Letter Carrier’s Creative Defense Fails To Overturn Mail Theft Conviction

California letter carrier Henry Lee Monday appealed his conviction for stealing $40  from a “test letter” planted by Postal Inspectors, claiming he wasn’t going to keep the money. Here are excerpts from the case:

Henry Lee Monday appeals his conviction by a jury of violating 18 U.S.C. § 1709, which, in pertinent part, provides felony penalties for a United States Postal Service employee entrusted with mail who “steals, abstracts, or removes from any such letter, package, bag, or mail, any article or thing contained therein . . . .” Monday does not dispute the essential facts of the case, which establish that, while delivering mail as a Postal Service letter carrier, he opened a letter containing a birthday card, removed $40 in cash from the card, and used a portion of those funds to purchase snack food from a liquor store. Monday’s sole contention is that the district court erred in refusing to instruct the jury that, to convict, the government was required to prove that Monday had the specific intent permanently to deprive the owner of the money that he removed.

We conclude that the statute, in prohibiting Postal Employees from removing contents from mailed items, contains no such specific intent requirement. We therefore affirm Monday’s conviction.


A factual twist in this case is that the incriminating letter was a “test letter” placed in the mail by postal inspectors who were conducting an investigation of Monday for mail theft. At trial, Monday attempted to turn this fact to his advantage by testifying that he “knew the letter was a ‘plant’ ” but opened it “because [he] had a lot of things on [his] mind that [he] had wanted to discuss with the postal inspectors, and [he] figured at that time that they would come and arrest [him] or do what they had to do so [he] could talk to them.” He stated that he did not intend to steal the money. Had the district court instructed the jury that conviction required proof beyond a reasonable doubt that Monday “intended to permanently deprive” the Government of its money, as Monday proposed, this rather novel defense might at least have made theoretical sense. Under the instruction actually given by the court, however, the only mental element that the Government had to prove was that Monday took the money “knowing that it belonged to someone else,” a fact to which Monday had already attested.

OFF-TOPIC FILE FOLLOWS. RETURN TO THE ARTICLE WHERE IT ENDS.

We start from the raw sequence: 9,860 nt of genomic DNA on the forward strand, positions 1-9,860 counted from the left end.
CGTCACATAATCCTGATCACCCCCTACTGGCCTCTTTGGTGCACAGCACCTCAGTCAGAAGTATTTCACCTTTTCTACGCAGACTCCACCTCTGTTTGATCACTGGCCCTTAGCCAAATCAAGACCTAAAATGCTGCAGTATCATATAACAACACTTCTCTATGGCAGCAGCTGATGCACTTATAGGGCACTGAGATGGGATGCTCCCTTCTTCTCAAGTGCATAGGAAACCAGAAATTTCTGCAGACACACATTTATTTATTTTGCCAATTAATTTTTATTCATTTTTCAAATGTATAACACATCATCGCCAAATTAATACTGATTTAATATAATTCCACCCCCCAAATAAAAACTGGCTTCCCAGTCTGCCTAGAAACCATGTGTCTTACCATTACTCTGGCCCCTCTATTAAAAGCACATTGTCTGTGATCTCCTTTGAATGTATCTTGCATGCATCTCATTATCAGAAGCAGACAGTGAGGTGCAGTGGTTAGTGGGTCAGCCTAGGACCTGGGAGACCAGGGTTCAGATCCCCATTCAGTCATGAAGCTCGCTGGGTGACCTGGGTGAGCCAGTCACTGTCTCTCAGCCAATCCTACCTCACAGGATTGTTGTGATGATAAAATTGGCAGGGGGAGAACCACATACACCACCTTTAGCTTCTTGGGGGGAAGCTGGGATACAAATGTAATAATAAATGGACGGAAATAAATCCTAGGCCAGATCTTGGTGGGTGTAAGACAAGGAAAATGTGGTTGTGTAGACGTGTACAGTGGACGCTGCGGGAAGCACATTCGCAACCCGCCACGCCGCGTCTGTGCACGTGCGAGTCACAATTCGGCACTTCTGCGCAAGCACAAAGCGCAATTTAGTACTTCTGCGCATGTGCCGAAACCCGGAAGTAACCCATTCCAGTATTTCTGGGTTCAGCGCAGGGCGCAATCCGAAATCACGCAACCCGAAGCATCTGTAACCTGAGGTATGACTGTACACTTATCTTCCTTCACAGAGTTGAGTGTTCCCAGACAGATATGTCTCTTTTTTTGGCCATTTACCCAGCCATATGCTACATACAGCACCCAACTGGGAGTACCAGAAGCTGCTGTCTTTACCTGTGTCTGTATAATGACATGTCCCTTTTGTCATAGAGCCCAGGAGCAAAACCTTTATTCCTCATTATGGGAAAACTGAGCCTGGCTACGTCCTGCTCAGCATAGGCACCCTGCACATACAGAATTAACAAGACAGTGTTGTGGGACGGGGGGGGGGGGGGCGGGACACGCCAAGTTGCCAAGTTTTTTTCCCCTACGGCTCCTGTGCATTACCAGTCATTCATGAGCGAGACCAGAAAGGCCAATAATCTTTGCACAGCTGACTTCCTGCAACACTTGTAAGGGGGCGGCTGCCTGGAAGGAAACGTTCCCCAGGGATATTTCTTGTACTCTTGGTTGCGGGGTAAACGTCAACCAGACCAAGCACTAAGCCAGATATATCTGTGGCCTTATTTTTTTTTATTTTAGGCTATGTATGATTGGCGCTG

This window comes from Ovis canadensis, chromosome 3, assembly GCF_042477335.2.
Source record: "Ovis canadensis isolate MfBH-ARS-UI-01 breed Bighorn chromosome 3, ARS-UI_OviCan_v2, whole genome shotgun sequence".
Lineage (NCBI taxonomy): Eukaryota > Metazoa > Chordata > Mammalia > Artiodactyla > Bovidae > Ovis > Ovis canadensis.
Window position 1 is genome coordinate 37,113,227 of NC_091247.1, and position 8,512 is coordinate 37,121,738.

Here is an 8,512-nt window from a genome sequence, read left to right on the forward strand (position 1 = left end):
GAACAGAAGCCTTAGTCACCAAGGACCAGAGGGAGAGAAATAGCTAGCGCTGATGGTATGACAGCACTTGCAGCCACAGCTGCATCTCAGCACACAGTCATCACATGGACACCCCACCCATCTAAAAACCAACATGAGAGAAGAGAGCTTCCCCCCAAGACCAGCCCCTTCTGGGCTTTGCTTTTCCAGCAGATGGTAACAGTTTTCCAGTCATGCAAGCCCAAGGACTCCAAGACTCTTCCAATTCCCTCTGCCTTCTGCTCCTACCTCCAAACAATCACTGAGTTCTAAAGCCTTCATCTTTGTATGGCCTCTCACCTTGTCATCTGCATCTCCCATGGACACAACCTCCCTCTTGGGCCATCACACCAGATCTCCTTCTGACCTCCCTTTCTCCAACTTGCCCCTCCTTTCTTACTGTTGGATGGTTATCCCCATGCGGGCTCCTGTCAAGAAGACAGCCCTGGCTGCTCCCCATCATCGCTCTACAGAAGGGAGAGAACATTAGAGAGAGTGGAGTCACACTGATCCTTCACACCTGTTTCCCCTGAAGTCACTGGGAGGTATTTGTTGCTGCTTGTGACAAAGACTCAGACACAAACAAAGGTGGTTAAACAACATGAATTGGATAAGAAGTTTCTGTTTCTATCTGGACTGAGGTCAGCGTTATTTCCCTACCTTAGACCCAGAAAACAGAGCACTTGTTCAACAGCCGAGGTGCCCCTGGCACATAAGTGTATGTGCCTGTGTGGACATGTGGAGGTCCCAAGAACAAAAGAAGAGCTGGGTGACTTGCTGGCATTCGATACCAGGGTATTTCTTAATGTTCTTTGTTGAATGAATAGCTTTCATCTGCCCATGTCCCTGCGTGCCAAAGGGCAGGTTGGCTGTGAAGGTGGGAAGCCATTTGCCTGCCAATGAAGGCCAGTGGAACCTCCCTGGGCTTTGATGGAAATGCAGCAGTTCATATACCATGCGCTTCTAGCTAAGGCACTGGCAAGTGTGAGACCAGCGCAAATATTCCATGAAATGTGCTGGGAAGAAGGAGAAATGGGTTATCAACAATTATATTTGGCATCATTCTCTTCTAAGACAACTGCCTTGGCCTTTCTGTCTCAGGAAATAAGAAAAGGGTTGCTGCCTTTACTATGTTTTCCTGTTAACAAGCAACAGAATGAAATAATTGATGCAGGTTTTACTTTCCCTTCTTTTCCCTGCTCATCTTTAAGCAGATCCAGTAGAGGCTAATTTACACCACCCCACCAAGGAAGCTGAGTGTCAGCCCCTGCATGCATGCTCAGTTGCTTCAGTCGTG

Monday was properly convicted of removing money from a mailed letter in violation of 18 U.S.C. § 1709. That offense does not include an element of specific intent permanently to deprive the owner of the money of its property. The district court accordingly did not err in refusing to instruct the jury on that element. The judgment of the district court is AFFIRMED.

Here is the full decision– United States of America v. Henry Lee Monday, Appeal from the United States District Court for the Central District of California